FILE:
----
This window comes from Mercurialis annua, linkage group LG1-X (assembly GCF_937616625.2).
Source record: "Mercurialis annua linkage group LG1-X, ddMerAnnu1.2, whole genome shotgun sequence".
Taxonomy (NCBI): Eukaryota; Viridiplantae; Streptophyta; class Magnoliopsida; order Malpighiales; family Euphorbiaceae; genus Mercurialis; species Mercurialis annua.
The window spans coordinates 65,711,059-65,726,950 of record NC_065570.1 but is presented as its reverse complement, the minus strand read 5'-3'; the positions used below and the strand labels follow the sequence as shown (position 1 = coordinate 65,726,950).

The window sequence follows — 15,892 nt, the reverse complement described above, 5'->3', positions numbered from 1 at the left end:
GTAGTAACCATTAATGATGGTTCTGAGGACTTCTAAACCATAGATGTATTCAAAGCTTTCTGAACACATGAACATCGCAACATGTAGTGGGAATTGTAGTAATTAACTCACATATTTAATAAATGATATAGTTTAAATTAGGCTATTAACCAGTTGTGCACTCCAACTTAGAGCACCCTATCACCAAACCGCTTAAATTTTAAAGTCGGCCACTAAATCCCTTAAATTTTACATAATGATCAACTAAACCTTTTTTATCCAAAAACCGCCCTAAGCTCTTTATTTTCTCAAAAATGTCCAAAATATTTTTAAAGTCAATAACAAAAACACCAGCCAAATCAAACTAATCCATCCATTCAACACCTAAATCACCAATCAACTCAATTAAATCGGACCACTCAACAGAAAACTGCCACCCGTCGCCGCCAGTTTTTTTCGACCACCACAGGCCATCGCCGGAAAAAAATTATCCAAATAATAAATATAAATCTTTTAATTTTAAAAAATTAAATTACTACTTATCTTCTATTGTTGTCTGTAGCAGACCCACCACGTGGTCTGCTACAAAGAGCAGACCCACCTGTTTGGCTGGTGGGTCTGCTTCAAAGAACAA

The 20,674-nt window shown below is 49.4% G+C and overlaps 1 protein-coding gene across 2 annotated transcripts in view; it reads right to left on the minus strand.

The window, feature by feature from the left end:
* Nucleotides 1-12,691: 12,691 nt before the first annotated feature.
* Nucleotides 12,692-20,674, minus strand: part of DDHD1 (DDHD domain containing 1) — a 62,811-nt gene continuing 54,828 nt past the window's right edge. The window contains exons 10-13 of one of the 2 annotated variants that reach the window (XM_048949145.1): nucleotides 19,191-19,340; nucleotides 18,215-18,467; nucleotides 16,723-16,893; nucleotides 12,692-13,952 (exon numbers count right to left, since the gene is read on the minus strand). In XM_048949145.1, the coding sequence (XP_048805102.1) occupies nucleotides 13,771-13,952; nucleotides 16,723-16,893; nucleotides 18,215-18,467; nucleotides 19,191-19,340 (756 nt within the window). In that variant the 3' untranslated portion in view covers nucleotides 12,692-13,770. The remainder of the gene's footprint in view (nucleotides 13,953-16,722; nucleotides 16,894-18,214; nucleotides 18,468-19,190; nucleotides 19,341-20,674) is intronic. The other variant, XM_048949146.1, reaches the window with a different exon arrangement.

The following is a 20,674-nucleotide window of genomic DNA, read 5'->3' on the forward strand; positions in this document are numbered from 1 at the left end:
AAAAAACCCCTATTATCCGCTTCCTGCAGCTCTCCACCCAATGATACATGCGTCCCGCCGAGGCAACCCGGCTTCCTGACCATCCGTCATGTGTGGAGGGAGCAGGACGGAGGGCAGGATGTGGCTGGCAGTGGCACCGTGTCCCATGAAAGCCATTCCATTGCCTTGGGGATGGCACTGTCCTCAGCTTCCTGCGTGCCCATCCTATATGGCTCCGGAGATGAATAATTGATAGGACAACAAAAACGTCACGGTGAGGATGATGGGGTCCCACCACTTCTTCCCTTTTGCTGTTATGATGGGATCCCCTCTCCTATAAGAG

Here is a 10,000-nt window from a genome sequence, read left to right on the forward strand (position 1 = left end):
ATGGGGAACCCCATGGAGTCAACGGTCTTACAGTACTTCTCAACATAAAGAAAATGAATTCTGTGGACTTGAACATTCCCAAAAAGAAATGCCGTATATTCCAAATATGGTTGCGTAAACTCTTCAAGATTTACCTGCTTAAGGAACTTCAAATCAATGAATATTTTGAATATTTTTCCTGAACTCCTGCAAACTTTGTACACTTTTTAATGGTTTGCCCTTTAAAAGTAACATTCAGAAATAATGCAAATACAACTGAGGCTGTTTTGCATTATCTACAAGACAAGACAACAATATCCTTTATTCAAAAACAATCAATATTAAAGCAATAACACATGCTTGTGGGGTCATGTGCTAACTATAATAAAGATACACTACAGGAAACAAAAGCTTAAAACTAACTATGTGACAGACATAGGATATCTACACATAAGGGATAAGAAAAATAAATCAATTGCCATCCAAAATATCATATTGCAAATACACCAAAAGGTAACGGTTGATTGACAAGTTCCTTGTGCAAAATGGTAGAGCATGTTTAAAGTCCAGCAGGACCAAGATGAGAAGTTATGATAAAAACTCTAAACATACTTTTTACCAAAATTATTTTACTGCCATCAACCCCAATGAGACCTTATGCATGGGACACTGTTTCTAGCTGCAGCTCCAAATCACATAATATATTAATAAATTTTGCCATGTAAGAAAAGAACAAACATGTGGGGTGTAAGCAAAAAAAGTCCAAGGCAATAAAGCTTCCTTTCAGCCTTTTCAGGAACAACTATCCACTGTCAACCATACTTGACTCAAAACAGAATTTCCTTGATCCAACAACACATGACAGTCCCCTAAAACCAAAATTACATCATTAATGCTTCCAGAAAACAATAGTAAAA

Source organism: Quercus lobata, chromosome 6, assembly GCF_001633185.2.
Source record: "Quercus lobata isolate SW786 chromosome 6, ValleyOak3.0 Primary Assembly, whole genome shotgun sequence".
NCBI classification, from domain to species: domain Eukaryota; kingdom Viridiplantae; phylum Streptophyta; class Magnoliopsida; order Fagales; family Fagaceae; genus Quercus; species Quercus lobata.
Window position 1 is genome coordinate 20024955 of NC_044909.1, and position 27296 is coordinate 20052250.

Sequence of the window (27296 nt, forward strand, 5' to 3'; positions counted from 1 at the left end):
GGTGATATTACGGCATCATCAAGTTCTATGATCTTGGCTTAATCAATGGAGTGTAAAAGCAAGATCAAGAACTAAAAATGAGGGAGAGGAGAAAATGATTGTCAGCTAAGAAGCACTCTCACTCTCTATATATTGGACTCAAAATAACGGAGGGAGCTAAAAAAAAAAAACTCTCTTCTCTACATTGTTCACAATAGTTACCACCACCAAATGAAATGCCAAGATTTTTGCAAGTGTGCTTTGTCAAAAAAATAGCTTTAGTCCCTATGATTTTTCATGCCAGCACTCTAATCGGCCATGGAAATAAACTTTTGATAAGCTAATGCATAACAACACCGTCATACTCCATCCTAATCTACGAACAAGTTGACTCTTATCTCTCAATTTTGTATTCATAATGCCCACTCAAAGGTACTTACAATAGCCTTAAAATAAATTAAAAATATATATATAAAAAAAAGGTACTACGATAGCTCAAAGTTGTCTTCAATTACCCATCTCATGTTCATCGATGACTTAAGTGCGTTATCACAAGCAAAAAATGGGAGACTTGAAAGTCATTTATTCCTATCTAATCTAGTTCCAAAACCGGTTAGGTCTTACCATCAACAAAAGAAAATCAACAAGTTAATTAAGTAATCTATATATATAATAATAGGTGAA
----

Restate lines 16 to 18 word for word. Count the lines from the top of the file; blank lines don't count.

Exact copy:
Source record: "Quercus lobata isolate SW786 chromosome 6, ValleyOak3.0 Primary Assembly, whole genome shotgun sequence".
NCBI classification, from domain to species: domain Eukaryota; kingdom Viridiplantae; phylum Streptophyta; class Magnoliopsida; order Fagales; family Fagaceae; genus Quercus; species Quercus lobata.
Window position 1 is genome coordinate 20024955 of NC_044909.1, and position 27296 is coordinate 20052250.